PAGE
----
Sunday, January 30, 2011

Sinaiticus & Mark's Ending (Pt 8): Scribe Identification & Confusion

That multiple scribes were at work on Codex Sinaiticus seems to be completely certain.  We have already noted some of the observations of Tischendorf and  Scrivener in particular on the features that distinguish Scribe D. We repeat F.H.A. Scrivener in full here:
"It is quite worthy of notice, that although ">" is sometimes placed in the margin of the NT to point out quotations from the OT, and that too by the first hand, e.g. Acts 26:23; though more frequently by later scribes, as in Matt. 1:23; 2:6, etc. : this mark is never met with in the NT at the end of a line for the mere purpose of filling up a blank space (which is its usual purpose in the OT portion of Sinaiticus and some other MSS), except repeatedly in the leaves assigned to Scribe D, viz. 219 times in the other six leaves, four times in Rev.1:1—5 (see p. xvi). Elsewhere ">" is found in only four places which have suffered correction (Matt. 6:28 ; 22:9 ; Luke 11:36 ; 12:58), being used, like — in 1st Cor. 15:22, merely to cover erasures.

We must add too, that the few leaves of the NT ascribed by Tischendorf to Scribe D are much freer from itacisms, or instances of false spelling, than those on either side of them : the transition is quite remarkable from leaf 9 of A to leaf 10 (Matt. 16:9-18:12) of Scribe D, and then back again to leaf 11 of A, as the reader may see for himself by consulting our collation. These remarks, so far as they extend, would seem to suggest two scribes, A being identical with B, and possibly С with D ; the members of which pairs Tischendorf declares to be much alike; but whether the actual penmen be one, or two, or four, is of the less importance, as (in the N. T. certainly, and most probably in the Old) the whole work was clearly executed at the same time, and transcribed from the same older copy.

Moreover, the apostrophe ('), though frequently employed in the OT to divide syllables in the middle of a word, is never so used throughout the NT itself; while in the Shepherd of Hermas, at the end, assigned by Tischendorf to scribe B, we read: αγ'γελια, αγ'γελον, αλ'λα (3x), μελ'λοντες, πολ'λους, ελατ'τονι, εχ'μαλωτισμον  , etc, and ">" several times at the end of lines. These minute points, insignificant as they may seem, go far to support Tischendorf's notion that the MS is the work of several distinct hands. (See also p. xxxii, note 7.)" (Scrivener, Sinaiticus Intro.)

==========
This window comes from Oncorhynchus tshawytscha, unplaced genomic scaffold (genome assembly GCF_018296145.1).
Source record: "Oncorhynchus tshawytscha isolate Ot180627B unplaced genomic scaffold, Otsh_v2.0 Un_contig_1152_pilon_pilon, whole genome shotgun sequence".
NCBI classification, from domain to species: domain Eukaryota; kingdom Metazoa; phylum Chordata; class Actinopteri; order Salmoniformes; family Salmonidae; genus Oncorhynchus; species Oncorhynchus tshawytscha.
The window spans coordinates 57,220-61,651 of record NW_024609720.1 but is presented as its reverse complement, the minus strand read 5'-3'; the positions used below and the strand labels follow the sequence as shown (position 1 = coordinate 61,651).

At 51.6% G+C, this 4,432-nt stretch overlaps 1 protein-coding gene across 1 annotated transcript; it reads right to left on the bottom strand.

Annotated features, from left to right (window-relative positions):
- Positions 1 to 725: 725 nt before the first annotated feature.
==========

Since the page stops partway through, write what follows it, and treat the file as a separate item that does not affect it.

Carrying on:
Kirsopp Lake is also informative:
"The discrimination of Scribe D from Scribes A/B is easier and admits of no reasonable doubt. There is a distinct difference in the script, though it is more easily perceived than described; possibly the letters are somewhat squarer in Scribe D than in A - the height being less in proportion to the breadth - and Scribe D is altogether prettier than A. But the decisive point is that Scribe D constantly fills out the end of a line with the sign >, which is rarely or never used by Scribes A/B."
 From all this, it would seem that the work of Scribe D was hardly in dispute, and well understood.   It is naturally with some alarm then, that upon visiting the official Codex Sinaiticus Website, we find all the pages from 77-4 recto to 77-8 verso identified as "Scribe D" in the apparatus and titling above the photos.  
Has there been a mistake by earlier critics with less access to good photos, or has the British Museum, custodian of the actual MS, made some remarkable blunder, based on a confusion between the end of the Quire and the 'cancel-sheet' (77-4 recto to 77-5 verso)??

The only sure guide would seem to be the quality of the text on the disputed pages.

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